"moose" is Algonquin for moose

If you ever have a chance to vacation in Ontario, I highly recommend that you visit Algonquin Provincial Park. Most of the park is wilderness – thousands of lakes and low hills shaded by deciduous forest. Tara and I camped by a lake there in the early fall. The park was empty yet, as the hills had not fully bloomed with fall colors, and most of the summer blackflies and mosquitoes had met their ends in the chilly nights. We rented a canoe and paddled all over, spotting birds, beavers, and even a mother moose with a baby in tow. I was uncertain whether there were fish in the lake. The man who delivered the rental canoes to the camp ground had said he had seen people catch lake trout, but never anything else. Indeed, over the first few days I saw almost no signs of fish. I had only a fly rod with me, and I was not equipped to fish deep, where lake trout tend to stay.
Nevertheless, each evening Tara would paddle me around so that I could cast to anything that looked promising. Not knowing what I was fishing for, I tied on an olive woolly bugger and simply threw it in random directions. After several evenings of this, with no results, I gave up and began reeling my line in.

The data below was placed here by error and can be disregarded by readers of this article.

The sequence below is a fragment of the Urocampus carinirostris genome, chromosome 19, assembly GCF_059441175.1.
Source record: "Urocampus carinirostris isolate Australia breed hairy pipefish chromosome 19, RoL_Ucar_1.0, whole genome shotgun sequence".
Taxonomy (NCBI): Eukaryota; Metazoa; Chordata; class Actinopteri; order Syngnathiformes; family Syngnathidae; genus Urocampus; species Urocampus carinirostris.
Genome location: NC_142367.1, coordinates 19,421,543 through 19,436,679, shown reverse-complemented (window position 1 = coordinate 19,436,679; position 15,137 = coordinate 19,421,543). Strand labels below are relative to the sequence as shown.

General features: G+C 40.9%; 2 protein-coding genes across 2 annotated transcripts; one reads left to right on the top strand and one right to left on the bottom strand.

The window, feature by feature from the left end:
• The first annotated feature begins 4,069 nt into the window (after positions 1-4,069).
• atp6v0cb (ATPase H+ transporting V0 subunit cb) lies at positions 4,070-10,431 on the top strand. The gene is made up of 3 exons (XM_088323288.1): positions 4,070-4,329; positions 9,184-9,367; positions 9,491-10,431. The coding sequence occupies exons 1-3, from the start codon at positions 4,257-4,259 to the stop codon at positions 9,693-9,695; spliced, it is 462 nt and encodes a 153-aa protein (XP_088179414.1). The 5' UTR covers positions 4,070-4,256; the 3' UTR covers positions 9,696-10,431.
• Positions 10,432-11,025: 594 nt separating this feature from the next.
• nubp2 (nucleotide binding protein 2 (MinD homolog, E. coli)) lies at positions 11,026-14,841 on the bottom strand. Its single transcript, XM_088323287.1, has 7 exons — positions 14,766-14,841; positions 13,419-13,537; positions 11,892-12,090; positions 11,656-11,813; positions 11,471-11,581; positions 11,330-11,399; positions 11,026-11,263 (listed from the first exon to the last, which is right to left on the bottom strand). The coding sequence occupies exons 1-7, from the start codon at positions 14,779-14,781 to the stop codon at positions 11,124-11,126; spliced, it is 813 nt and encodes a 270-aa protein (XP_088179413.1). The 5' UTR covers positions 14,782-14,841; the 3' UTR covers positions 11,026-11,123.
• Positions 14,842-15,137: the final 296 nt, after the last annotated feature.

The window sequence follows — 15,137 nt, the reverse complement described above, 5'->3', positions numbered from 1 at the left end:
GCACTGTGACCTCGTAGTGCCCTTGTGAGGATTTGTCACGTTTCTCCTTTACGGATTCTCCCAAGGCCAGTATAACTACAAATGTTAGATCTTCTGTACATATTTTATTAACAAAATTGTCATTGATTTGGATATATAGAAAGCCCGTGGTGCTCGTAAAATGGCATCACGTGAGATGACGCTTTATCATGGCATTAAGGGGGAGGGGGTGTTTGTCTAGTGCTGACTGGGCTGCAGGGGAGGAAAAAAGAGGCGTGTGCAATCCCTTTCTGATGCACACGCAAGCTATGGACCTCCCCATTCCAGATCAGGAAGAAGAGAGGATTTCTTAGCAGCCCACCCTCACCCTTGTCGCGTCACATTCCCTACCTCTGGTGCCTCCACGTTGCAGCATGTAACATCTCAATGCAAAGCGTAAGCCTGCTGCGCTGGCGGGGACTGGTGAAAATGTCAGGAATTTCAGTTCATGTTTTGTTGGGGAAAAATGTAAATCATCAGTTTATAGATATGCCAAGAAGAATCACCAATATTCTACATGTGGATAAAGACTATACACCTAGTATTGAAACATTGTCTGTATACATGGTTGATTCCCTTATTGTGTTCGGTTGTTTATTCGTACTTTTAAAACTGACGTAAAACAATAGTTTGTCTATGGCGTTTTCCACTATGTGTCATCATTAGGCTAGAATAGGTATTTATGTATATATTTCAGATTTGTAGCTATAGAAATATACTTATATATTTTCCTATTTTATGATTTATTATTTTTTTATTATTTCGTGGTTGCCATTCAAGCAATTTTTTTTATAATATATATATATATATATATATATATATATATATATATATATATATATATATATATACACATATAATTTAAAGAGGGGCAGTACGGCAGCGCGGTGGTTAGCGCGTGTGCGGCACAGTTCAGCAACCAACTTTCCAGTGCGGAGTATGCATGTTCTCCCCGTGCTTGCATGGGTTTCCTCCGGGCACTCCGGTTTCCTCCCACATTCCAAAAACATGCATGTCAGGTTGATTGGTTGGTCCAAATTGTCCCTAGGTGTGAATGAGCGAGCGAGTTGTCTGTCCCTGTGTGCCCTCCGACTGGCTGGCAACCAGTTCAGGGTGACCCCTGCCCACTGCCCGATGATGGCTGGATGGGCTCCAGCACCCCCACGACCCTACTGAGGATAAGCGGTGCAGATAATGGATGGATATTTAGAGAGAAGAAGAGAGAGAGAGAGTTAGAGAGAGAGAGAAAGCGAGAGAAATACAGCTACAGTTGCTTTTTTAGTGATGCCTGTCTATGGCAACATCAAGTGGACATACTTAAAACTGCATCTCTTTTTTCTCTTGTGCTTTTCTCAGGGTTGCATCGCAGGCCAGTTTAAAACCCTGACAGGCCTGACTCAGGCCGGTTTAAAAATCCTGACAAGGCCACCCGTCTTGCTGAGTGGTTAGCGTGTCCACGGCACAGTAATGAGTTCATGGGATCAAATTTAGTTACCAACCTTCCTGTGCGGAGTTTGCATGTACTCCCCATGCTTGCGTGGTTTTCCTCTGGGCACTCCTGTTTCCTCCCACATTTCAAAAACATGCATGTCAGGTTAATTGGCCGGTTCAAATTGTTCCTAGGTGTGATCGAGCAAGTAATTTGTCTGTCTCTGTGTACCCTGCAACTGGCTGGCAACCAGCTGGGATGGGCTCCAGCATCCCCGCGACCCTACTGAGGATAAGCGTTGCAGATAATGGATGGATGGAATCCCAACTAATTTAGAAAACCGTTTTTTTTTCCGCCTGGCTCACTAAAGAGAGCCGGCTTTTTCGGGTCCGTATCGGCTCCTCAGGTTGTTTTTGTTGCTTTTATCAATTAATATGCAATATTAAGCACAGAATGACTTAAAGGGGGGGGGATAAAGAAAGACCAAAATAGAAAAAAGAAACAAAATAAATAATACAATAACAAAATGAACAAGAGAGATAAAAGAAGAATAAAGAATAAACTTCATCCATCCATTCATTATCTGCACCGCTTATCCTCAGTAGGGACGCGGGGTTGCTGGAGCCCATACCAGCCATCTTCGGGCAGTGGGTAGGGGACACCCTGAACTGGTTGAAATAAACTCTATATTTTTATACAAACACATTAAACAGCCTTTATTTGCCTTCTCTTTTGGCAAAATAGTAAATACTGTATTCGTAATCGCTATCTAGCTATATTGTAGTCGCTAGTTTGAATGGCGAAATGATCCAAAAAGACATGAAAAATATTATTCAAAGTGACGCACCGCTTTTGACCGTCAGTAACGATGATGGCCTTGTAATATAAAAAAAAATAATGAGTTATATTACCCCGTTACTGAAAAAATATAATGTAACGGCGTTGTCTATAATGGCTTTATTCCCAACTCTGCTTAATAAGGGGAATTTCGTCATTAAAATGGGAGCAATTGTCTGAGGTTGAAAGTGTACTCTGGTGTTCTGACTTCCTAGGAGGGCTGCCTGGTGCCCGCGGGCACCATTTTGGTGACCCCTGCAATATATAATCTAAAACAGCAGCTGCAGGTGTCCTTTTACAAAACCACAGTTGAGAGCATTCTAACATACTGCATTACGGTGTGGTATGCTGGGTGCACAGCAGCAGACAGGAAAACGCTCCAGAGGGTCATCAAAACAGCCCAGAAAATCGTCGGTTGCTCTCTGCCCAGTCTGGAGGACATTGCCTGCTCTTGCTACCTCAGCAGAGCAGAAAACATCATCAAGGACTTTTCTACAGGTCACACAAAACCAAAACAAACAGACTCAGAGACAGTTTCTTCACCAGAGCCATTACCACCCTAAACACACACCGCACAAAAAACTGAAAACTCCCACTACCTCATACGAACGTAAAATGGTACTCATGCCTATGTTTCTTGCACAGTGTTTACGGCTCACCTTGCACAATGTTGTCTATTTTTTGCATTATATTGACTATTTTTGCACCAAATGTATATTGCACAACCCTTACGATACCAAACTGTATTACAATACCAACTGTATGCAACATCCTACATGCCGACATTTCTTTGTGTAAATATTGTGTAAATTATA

“You’ll never catch anything without your fly in the water.” Tara said sagely.
Rightly chastened, I picked up my rod and recast.
We were drifting over a shallow portion of the lake, perhaps 10 or 12 feet deep, and dusk was just settling in. I let my fly sink near the bottom before retrieving it with short, lazy strips. In one instant two things happened: my fishing frustration dissolved; I just sat there, admiring the beauty of the lake, and I felt two lightning quick tugs. I lifted the rod in disbelief as line started peeling off of my reel. Several minutes later Tara and I watched the smallmouth bass break the surface and somersault through the air. It fought hard and jumped several more times before I got it close enough to lift into the canoe.
I have no pictures of that fish, it exists only in my and Tara’s memory. It was extraordinary, the biggest smallmouth that I’ve ever caught, but it was the perfection of the entire experience that has really stayed with me. When I get frustrated, which happens often, I remember that moment, and I smile and keep fishing, because I’ll never catch anything without my fly in the water.

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